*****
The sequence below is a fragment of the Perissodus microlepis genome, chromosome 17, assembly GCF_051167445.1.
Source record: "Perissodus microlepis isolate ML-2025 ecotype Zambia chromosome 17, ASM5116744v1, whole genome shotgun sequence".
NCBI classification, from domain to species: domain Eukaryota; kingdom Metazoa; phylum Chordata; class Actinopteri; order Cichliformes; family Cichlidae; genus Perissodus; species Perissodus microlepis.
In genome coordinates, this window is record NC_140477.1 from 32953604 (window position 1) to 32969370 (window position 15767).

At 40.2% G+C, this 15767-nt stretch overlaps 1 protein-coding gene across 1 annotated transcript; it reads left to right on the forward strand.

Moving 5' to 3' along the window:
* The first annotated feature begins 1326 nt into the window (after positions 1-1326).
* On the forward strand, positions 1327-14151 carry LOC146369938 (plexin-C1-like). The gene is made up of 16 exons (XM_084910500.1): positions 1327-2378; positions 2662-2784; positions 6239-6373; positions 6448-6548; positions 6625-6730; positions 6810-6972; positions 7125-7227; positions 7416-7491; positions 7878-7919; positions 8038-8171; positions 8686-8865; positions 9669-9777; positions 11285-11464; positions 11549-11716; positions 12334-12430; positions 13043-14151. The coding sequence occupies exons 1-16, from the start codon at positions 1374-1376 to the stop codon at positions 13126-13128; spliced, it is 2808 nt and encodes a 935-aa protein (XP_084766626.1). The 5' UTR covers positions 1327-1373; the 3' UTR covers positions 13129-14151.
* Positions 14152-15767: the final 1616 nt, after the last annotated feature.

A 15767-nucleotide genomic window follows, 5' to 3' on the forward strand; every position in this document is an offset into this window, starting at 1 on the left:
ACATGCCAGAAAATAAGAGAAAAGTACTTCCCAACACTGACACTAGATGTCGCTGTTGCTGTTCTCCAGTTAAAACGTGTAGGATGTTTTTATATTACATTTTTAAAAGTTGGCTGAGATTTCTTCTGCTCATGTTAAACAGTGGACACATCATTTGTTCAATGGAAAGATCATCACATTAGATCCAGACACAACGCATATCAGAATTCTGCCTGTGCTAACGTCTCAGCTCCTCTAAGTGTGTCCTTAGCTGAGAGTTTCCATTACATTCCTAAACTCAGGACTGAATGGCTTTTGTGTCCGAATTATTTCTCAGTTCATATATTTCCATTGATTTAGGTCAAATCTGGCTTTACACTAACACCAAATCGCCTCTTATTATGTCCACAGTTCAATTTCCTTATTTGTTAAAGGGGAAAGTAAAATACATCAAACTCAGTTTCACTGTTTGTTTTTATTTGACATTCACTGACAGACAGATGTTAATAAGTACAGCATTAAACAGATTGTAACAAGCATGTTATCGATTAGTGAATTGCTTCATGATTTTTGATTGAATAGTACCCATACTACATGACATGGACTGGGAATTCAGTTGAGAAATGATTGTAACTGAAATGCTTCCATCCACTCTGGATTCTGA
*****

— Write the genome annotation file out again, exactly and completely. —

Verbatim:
The sequence below is a fragment of the Perissodus microlepis genome, chromosome 17, assembly GCF_051167445.1.
Source record: "Perissodus microlepis isolate ML-2025 ecotype Zambia chromosome 17, ASM5116744v1, whole genome shotgun sequence".
NCBI classification, from domain to species: domain Eukaryota; kingdom Metazoa; phylum Chordata; class Actinopteri; order Cichliformes; family Cichlidae; genus Perissodus; species Perissodus microlepis.
In genome coordinates, this window is record NC_140477.1 from 32953604 (window position 1) to 32969370 (window position 15767).

At 40.2% G+C, this 15767-nt stretch overlaps 1 protein-coding gene across 1 annotated transcript; it reads left to right on the forward strand.

Moving 5' to 3' along the window:
* The first annotated feature begins 1326 nt into the window (after positions 1-1326).
* On the forward strand, positions 1327-14151 carry LOC146369938 (plexin-C1-like). The gene is made up of 16 exons (XM_084910500.1): positions 1327-2378; positions 2662-2784; positions 6239-6373; positions 6448-6548; positions 6625-6730; positions 6810-6972; positions 7125-7227; positions 7416-7491; positions 7878-7919; positions 8038-8171; positions 8686-8865; positions 9669-9777; positions 11285-11464; positions 11549-11716; positions 12334-12430; positions 13043-14151. The coding sequence occupies exons 1-16, from the start codon at positions 1374-1376 to the stop codon at positions 13126-13128; spliced, it is 2808 nt and encodes a 935-aa protein (XP_084766626.1). The 5' UTR covers positions 1327-1373; the 3' UTR covers positions 13129-14151.
* Positions 14152-15767: the final 1616 nt, after the last annotated feature.

A 15767-nucleotide genomic window follows, 5' to 3' on the forward strand; every position in this document is an offset into this window, starting at 1 on the left:
ACATGCCAGAAAATAAGAGAAAAGTACTTCCCAACACTGACACTAGATGTCGCTGTTGCTGTTCTCCAGTTAAAACGTGTAGGATGTTTTTATATTACATTTTTAAAAGTTGGCTGAGATTTCTTCTGCTCATGTTAAACAGTGGACACATCATTTGTTCAATGGAAAGATCATCACATTAGATCCAGACACAACGCATATCAGAATTCTGCCTGTGCTAACGTCTCAGCTCCTCTAAGTGTGTCCTTAGCTGAGAGTTTCCATTACATTCCTAAACTCAGGACTGAATGGCTTTTGTGTCCGAATTATTTCTCAGTTCATATATTTCCATTGATTTAGGTCAAATCTGGCTTTACACTAACACCAAATCGCCTCTTATTATGTCCACAGTTCAATTTCCTTATTTGTTAAAGGGGAAAGTAAAATACATCAAACTCAGTTTCACTGTTTGTTTTTATTTGACATTCACTGACAGACAGATGTTAATAAGTACAGCATTAAACAGATTGTAACAAGCATGTTATCGATTAGTGAATTGCTTCATGATTTTTGATTGAATAGTACCCATACTACATGACATGGACTGGGAATTCAGTTGAGAAATGATTGTAACTGAAATGCTTCCATCCACTCTGGATTCTGA